Hallow's Eve in Lincoln Greene, Part One

“I can’t believe we’re doing this,” Laura said as she boosted her sister over the wall. The black-haired youth was sixteen-years-old this coming weekend and was mad for everything Halloween.

When her sister’s boyfriend said he knew an actual witch, she practically screamed before demanding that they meet with the man to hold a ceremony.

What ceremony, she hadn’t even thought to suggest (as she didn’t know what ceremonies modern witches performed) but Dillon had said the man was willing to share an experience unlike any other, for a price.

The price was twenty dollars, from each of the teens involved. Laura and her boyfriend, James, paid eagerly, while her sister Maggie paid for Dillon and herself. This left Michael, the oldest member of their troupe at the tender age of seventeen, to reluctantly part with a crisp twenty for the Halloween entertainment.

“This is going to be such a waste of time,” Michael groused, flipping his hair over his shoulder. Snow white and long, it framed his aristocratic features in a way that made the girls at school call him pretty, instead of handsome. “We could be getting drunk right now.”

“We can get drunk after Mikey,” Dillon said. He was helping James, the smallest of them all, over the wall of the cemetery. Laura was waiting for her turn, studying the surrounding woods.

Lincoln Greene was a quiet town that had once been known for it’s bustling streets and vibrant community. But that’d been a century ago, and the town had decayed like a log mired in a swamp, leaving behind broken shells of homes and shuttered warehouses. The Texas heat had been pushed down by the unbridled chill of the Fall, and a fine fog rolled along the streets, licking the curbs and dead bushes hungrily.

All of them lived in the next town over, Kerrville, which was itself a smaller community in Southern Texas. But unlike Lincoln Greene, it was thriving.

“So, the witch—”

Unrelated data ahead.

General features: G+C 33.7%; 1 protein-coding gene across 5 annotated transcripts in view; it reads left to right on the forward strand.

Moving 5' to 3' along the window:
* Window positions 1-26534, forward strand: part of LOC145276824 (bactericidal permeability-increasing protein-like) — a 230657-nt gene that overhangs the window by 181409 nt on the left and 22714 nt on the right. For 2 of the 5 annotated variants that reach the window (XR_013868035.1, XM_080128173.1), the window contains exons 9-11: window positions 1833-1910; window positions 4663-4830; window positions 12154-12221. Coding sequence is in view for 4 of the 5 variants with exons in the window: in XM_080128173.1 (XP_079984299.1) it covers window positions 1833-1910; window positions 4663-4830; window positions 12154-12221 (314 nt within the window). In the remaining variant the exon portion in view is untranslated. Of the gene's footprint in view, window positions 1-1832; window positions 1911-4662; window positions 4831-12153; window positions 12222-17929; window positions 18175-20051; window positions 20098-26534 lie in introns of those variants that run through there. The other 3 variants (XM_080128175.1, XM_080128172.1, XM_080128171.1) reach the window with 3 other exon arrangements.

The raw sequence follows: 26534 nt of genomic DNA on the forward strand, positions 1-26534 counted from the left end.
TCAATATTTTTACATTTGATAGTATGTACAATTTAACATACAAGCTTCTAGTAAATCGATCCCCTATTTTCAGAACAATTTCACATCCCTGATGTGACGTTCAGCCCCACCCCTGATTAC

“Simon,” Dillon interjected.

“Yeah, Simon,” Maggie said, “is waiting for us in this old graveyard. He said we’d have to stow anything religious in a bag, if we decided to bring anything.”

“Like crosses?” Laura asked as she was boosted over the wall. She caught sight of Maggie in her purple Invader Zim hoodie on the other side.

“Yeah, our necklaces have to be stowed away,” Maggie confirmed. “Simon said that the ceremony we’re going to do involves something diabolic.”

“Ooh, creepy,” Michael said as he pulled himself over the wall, Dillon following right behind.

“Oh, calm down Michael,” James said, his rough voice the sound of a youth who smoked a pack of cigarettes a day for the last three years. “We’ll get drunk later. Not like any of us are going to bed this early on Halloween.”

“The freak said that the performance is going to take three hours man, three hours!”

“Well worth your time, young sir,” interrupted a clipped voice.

Spinning, Laura took in the sight of the abandoned graveyard. Looming tombstones and statues of weeping angels were worn by rain and wind. The fog had crept in somehow and snuck around their ankles like a curious feline looking for a treat. Standing in the shade of a towering marble woman was a stooped man, hunched shoulders and shriveled face cast in deep shadows by the pale moonlight. Only his hands, crooked and wrinkled, were visible, each finger adorned with a gaudy ring or bauble. Long, dirty fingernails jutted from the digits, clicking together as they opened and closed rhythmically.

“Simon?” Dillon asked, stepping forward.

The figure emerged from the shadows, revealing the sagging neck and wrinkled face of the man, long lines down his weathered face creating jowls that hung from his face in an almost comical sense, if one considered his hollow looking eyes and found humor in the macabre milky orbs.

“Yes, young sir, I see you and your friends have made it on time,” Simon said, nodding. He held out a hand, arm shrouded in black silk. “The money for my services, if you don’t mind?”

“Sure,” Michael was hesitant, but pulled the rolled-up money from his pocket. Passing it to Dillon, the young man offered it to Simon.

The old man took it, eyeing it with a far away gaze. “Thank you. I can promise a night you will remember for the coming years.”

“You better old man,” Michael grumbled.

Simon didn’t seem to notice, instead turning to stalk into the shadows, charcoal-gray cloth swishing over his frame as he walked. The teens all looked to each other before hurrying after him.

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